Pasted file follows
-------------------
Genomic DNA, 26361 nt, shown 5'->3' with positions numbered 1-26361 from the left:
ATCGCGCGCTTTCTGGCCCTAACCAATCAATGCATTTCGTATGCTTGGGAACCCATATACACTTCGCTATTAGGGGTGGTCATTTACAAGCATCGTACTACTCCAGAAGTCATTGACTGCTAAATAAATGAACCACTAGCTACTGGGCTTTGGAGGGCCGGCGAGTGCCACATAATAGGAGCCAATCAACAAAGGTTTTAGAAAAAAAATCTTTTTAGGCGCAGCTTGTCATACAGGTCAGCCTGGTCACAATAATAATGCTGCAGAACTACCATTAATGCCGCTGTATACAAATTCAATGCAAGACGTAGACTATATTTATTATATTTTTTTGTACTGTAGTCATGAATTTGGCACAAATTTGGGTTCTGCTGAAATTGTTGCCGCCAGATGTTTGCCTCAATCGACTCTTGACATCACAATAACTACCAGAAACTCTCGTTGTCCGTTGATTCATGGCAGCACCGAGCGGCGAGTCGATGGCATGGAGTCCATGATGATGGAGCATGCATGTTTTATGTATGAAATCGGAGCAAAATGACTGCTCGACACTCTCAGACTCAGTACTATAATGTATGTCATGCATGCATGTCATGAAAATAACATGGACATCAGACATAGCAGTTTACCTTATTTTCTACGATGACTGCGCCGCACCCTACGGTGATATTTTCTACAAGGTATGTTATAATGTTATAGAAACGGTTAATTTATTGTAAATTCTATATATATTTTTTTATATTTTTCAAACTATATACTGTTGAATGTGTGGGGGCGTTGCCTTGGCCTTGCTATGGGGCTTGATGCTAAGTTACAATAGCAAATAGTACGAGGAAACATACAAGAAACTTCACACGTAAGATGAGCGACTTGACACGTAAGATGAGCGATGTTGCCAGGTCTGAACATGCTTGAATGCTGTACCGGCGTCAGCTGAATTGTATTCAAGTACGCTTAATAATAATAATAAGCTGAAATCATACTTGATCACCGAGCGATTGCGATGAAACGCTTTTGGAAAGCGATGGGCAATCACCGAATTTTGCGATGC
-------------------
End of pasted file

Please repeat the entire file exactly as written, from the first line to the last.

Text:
Genomic DNA, 26361 nt, shown 5'->3' with positions numbered 1-26361 from the left:
ATCGCGCGCTTTCTGGCCCTAACCAATCAATGCATTTCGTATGCTTGGGAACCCATATACACTTCGCTATTAGGGGTGGTCATTTACAAGCATCGTACTACTCCAGAAGTCATTGACTGCTAAATAAATGAACCACTAGCTACTGGGCTTTGGAGGGCCGGCGAGTGCCACATAATAGGAGCCAATCAACAAAGGTTTTAGAAAAAAAATCTTTTTAGGCGCAGCTTGTCATACAGGTCAGCCTGGTCACAATAATAATGCTGCAGAACTACCATTAATGCCGCTGTATACAAATTCAATGCAAGACGTAGACTATATTTATTATATTTTTTTGTACTGTAGTCATGAATTTGGCACAAATTTGGGTTCTGCTGAAATTGTTGCCGCCAGATGTTTGCCTCAATCGACTCTTGACATCACAATAACTACCAGAAACTCTCGTTGTCCGTTGATTCATGGCAGCACCGAGCGGCGAGTCGATGGCATGGAGTCCATGATGATGGAGCATGCATGTTTTATGTATGAAATCGGAGCAAAATGACTGCTCGACACTCTCAGACTCAGTACTATAATGTATGTCATGCATGCATGTCATGAAAATAACATGGACATCAGACATAGCAGTTTACCTTATTTTCTACGATGACTGCGCCGCACCCTACGGTGATATTTTCTACAAGGTATGTTATAATGTTATAGAAACGGTTAATTTATTGTAAATTCTATATATATTTTTTTATATTTTTCAAACTATATACTGTTGAATGTGTGGGGGCGTTGCCTTGGCCTTGCTATGGGGCTTGATGCTAAGTTACAATAGCAAATAGTACGAGGAAACATACAAGAAACTTCACACGTAAGATGAGCGACTTGACACGTAAGATGAGCGATGTTGCCAGGTCTGAACATGCTTGAATGCTGTACCGGCGTCAGCTGAATTGTATTCAAGTACGCTTAATAATAATAATAAGCTGAAATCATACTTGATCACCGAGCGATTGCGATGAAACGCTTTTGGAAAGCGATGGGCAATCACCGAATTTTGCGATGC